Astrophysics Source Code Library

Making codes discoverable since 1999


A list of keywords associated with codes in the ASCL.

NASA (113), Kepler (23), Spitzer (13), TESS (8), Fermi (6), HITS (5), HST (5), ROSAT (4), CGRO (3), RXTE (3), Swift (3), ASCA (2), Chandra (2), COBE (2), Geotail (2), Heliophysics (2), Herschel (2), LRO (2), Magellan (2), MRO (2), Polar (2), Rosetta (2), Wind (2), WISE (2), WMAP (2), Apollo (1), Cassini (1), Dawn (1), GOES (1), Hinode (1), Hitomi (1), InSight (1), INTEGRAL (1), ISO (1), Juno (1), JWST (1), Lucy (1), Lunar Quest (1), MAVEN (1), MESSENGER (1), MGS (1), NEAR (1), New Horizons (1), NICER (1), NISAR (1), NuSTAR (1), OSIRIS-REx (1), Parker Solar Probe (1), Psyche (1), RHESSI (1), SOFIA (1), SOHO (1), STEREO (1), Suzaku (1), THEMIS (1)

Codes associated with 'HST'

[ascl:1206.002] FITS Liberator: Image processing software

The ESA/ESO/NASA FITS Liberator makes it possible to process and edit astronomical science data in the FITS format to produce stunning images of the universe. Formerly a plugin for Adobe Photoshop, the current version of FITS Liberator is a stand-alone application and no longer requires Photoshop. This image processing software makes it possible to create color images using raw observations from a range of telescopes; the FITS Liberator continues to support the FITS and PDS formats, preferred by astronomers and planetary scientists respectively, which enables data to be processed from a wide range of telescopes and planetary probes, including ESO’s Very Large Telescope, the NASA/ESA Hubble Space Telescope, NASA’s Spitzer Space Telescope, ESA’s XMM–Newton Telescope and Cassini–Huygens or Mars Reconnaissance Orbiter.

[ascl:1305.009] GaussFit: Solving least squares and robust estimation problems

GaussFit solves least squares and robust estimation problems; written originally for reduction of NASA Hubble Space Telescope data, it includes a complete programming language designed especially to formulate estimation problems, a built-in compiler and interpreter to support the programming language, and a built-in algebraic manipulator for calculating the required partial derivatives analytically. The code can handle nonlinear models, exact constraints, correlated observations, and models where the equations of condition contain more than one observed quantity. Written in C, GaussFit includes an experimental robust estimation capability so data sets contaminated by outliers can be handled simply and efficiently.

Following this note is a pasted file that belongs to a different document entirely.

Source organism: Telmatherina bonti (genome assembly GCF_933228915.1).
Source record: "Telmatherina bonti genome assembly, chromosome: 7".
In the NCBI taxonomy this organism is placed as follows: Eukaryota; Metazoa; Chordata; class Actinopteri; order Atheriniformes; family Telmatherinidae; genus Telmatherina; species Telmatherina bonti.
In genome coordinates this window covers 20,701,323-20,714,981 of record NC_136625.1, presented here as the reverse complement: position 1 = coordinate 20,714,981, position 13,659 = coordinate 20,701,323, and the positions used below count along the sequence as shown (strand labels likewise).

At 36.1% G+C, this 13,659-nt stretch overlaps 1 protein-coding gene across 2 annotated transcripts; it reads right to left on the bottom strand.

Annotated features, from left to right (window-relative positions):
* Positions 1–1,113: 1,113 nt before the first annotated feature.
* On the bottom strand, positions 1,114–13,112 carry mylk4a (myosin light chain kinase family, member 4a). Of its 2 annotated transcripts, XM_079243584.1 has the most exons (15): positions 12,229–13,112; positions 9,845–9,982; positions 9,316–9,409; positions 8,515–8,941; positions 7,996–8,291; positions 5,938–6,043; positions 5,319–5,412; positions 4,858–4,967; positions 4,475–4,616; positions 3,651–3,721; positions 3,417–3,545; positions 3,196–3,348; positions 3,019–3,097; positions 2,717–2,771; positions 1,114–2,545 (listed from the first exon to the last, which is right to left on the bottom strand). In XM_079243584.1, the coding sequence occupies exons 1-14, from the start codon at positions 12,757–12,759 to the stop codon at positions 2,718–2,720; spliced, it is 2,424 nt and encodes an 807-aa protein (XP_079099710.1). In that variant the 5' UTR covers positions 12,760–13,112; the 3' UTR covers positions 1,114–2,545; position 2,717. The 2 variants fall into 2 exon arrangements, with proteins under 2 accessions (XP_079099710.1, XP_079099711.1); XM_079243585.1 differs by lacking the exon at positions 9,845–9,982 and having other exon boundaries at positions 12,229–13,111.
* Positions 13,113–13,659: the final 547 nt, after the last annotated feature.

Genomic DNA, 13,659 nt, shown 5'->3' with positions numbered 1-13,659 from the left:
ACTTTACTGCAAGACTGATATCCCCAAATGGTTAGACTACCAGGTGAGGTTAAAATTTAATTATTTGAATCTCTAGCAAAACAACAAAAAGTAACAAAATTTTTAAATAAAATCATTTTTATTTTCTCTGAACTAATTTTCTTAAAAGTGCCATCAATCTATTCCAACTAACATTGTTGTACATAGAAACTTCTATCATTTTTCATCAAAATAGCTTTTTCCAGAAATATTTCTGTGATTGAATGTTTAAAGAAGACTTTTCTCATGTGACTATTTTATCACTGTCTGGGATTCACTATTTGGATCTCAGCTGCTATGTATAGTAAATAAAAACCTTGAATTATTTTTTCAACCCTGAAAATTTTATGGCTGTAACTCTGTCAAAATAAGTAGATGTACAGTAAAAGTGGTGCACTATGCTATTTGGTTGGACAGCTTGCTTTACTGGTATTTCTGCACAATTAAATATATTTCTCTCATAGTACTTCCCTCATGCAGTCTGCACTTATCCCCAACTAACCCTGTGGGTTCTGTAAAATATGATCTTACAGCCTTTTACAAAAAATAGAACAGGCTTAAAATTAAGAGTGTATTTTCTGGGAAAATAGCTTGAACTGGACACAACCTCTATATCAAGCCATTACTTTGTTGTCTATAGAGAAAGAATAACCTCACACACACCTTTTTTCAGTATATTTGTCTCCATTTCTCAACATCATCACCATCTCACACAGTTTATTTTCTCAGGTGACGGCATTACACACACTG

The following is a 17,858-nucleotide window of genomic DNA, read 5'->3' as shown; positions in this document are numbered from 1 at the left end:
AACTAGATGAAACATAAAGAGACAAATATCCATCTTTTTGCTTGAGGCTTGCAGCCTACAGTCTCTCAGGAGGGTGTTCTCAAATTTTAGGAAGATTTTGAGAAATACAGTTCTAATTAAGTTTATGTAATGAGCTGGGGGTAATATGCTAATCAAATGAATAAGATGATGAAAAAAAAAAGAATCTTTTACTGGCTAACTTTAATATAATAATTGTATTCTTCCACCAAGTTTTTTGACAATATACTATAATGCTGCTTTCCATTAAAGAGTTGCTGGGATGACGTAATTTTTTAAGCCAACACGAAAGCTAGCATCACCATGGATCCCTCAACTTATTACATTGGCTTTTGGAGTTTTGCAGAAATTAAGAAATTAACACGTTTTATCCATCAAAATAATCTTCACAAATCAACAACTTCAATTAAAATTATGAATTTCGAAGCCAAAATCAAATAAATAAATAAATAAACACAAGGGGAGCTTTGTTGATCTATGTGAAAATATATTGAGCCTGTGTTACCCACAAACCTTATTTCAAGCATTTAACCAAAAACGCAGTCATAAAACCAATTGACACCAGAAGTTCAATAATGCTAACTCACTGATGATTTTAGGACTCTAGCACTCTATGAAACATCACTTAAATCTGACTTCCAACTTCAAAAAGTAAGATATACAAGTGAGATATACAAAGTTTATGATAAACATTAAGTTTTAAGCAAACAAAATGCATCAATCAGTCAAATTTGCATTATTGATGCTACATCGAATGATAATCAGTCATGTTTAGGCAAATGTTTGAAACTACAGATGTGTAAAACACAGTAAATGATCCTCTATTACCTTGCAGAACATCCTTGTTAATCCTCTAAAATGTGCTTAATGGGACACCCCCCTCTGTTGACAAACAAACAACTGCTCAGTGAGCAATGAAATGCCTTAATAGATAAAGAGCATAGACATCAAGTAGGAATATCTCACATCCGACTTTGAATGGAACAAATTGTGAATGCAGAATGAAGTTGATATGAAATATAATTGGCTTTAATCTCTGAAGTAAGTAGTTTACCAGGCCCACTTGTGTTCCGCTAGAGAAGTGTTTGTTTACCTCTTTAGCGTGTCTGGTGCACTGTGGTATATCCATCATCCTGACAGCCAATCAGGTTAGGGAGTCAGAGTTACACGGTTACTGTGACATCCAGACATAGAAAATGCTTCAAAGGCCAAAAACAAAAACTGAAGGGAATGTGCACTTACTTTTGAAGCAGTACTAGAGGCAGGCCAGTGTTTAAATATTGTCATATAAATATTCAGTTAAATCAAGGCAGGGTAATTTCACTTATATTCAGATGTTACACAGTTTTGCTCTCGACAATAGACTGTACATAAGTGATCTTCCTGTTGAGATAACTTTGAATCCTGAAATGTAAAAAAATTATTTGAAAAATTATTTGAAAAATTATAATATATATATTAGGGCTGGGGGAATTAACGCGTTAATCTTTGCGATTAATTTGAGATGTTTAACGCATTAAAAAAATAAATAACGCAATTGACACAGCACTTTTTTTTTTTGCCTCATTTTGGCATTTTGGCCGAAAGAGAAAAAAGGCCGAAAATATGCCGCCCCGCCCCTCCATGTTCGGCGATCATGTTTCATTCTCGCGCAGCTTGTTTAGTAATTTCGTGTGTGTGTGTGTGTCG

[ascl:1906.021] centerRadon: Center determination code in stellar images

centerRadon finds the center of stars based on Radon Transform to sub-pixel precision. For a coronagraphic image of a star, it starts from a given location, then for each sub-pixel position, it interpolates the image and sums the pixels along different angles, creating a cost function. The center of the star is expected to correspond with where the cost function maximizes. The default values are set for the STIS coronagraphic images of the Hubble Space Telescope by summing over the diagonals (i.e., 45° and 135°), but it can be generally applied to other high-contrast imaging instruments with or without Adaptive Optics systems such as HST-NICMOS, P1640, or GPI.

[ascl:1706.010] EXOSIMS: Exoplanet Open-Source Imaging Mission Simulator

EXOSIMS generates and analyzes end-to-end simulations of space-based exoplanet imaging missions. The software is built up of interconnecting modules describing different aspects of the mission, including the observatory, optical system, and scheduler (encoding mission rules) as well as the physical universe, including the assumed distribution of exoplanets and their physical and orbital properties. Each module has a prototype implementation that is inherited by specific implementations for different missions concepts, allowing for the simulation of widely variable missions.

[ascl:1904.007] AutoBayes: Automatic design of customized analysis algorithms and programs

AutoBayes automatically generates customized algorithms from compact, declarative specifications in the data analysis domain, taking a statistical model as input and creating documented and optimized C/C++ code. The synthesis process uses Bayesian networks to enable problem decompositions and guide the algorithm derivation. Program schemas encapsulate advanced algorithms and data structures, and a symbolic-algebraic system finds closed-form solutions for problems and emerging subproblems. AutoBayes has been used to analyze planetary nebulae images taken by the Hubble Space Telescope, and can be applied to other scientific data analysis tasks.